Normal insulin rhythm restored in mouse pancreas cells by glucose pulse
Pulses of the sugar glucose can restore normal insulin release in mouse pancreas cells that have been exposed to excess glucose, according to a study published in PLOS Computational Biology. This finding could improve understanding of high blood sugar, also known as hyperglycemia, which is a hallmark of Type 2 diabetes.
In a healthy person, pancreas cells known as beta cells regulate blood sugar by releasing pulses of insulin into the bloodstream. These pulses curb glucose output from the liver and prompt tissues throughout the body to absorb glucose. In a person with hyperglycemia, however, exposure to excess glucose deactivates the beta cell "clock" that sets the rhythm of insulin pulses, and not enough insulin is produced.
In the new study, Joseph McKenna and colleagues from Florida State University developed a mathematical model that suggests pulses of glucose could potentially restart the insulin clock in beta cells that have been exposed to excess glucose. To put this prediction to the test, they removed groups of beta cells, called islets of Langerhans, from non-diabetic mice and placed them in a small chamber. A specially engineered device then exposed the islets to controlled microfluidic flows of a glucose solution.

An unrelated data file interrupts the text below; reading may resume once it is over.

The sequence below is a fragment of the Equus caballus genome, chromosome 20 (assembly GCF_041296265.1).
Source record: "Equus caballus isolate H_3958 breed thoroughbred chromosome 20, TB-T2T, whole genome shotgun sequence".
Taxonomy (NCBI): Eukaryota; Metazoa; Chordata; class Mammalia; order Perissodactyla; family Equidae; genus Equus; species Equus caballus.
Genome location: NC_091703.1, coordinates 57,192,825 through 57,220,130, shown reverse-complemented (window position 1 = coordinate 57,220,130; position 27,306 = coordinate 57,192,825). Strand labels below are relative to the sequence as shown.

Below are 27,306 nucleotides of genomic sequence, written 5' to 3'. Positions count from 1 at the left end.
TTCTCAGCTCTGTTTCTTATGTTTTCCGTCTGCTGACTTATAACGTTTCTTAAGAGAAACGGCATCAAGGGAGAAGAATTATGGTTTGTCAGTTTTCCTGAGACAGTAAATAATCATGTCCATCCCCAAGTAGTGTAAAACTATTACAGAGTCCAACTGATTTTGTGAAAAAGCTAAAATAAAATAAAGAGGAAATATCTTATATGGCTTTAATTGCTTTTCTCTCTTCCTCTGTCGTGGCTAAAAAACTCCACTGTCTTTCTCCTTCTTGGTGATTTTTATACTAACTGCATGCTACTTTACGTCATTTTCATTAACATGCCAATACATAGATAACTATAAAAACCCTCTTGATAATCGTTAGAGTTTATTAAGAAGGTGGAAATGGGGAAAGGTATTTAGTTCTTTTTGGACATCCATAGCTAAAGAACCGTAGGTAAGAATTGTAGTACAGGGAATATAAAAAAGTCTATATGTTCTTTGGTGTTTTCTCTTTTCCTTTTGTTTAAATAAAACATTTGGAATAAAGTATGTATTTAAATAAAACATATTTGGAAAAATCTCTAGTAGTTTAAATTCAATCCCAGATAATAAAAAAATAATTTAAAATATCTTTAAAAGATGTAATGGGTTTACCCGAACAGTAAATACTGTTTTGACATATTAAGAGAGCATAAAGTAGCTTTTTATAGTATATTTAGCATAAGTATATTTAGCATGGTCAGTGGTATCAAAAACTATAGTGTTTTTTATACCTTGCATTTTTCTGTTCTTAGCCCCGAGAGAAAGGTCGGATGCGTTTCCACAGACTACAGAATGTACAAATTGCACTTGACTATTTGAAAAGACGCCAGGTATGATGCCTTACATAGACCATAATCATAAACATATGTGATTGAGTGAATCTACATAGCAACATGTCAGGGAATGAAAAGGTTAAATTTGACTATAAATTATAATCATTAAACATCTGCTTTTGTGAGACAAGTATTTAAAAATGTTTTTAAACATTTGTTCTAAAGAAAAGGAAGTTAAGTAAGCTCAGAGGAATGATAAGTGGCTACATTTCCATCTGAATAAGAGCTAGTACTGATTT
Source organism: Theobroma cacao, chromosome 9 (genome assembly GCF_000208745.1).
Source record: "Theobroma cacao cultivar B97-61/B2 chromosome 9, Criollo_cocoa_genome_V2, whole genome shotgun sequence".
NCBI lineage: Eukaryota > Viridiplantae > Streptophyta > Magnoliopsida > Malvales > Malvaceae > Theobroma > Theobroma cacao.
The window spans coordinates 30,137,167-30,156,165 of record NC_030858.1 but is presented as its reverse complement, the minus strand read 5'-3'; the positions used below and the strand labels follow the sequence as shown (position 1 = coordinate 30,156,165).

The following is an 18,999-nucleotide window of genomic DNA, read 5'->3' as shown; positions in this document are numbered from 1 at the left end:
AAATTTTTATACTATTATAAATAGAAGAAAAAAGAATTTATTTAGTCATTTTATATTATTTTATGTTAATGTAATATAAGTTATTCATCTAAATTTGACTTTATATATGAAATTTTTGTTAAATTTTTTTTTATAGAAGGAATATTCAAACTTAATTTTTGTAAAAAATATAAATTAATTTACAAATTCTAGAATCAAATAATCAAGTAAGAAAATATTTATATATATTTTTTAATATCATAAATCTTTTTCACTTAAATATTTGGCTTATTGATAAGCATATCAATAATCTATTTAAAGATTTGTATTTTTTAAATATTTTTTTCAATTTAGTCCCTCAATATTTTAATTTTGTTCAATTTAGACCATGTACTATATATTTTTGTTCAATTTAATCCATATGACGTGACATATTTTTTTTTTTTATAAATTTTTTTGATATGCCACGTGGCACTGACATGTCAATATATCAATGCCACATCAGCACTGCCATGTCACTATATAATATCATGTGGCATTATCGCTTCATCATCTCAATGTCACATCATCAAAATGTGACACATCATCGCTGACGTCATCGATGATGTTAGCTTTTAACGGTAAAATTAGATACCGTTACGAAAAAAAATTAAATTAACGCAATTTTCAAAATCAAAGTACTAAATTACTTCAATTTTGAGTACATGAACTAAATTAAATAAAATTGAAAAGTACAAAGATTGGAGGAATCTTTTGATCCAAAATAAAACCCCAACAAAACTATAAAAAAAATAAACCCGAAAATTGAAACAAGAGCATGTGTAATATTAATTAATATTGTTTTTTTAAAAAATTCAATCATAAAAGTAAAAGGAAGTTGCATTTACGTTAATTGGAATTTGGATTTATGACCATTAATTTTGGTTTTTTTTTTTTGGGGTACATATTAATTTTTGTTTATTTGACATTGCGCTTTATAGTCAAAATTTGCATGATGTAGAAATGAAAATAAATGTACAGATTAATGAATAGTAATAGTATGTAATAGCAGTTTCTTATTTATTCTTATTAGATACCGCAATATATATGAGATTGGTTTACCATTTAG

The researchers found that high, steady glucose concentrations deactivated the beta cell insulin clock in the mouse islets. However, controlled pulses of glucose reactivated the clock. The scientists also found that reactivated islets could recruit and reactivate other islets when the glucose solution flow was controlled by a feedback loop that mimics the action of the liver.
"This article demonstrates how microfluidics and mathematical modeling can be used together to gain new insights into the mechanisms for hormone secretion," says study co-author Richard Bertram.
Future research will use similar techniques to study islets from diabetic mice, as well as islets from both diabetic and non-diabetic people.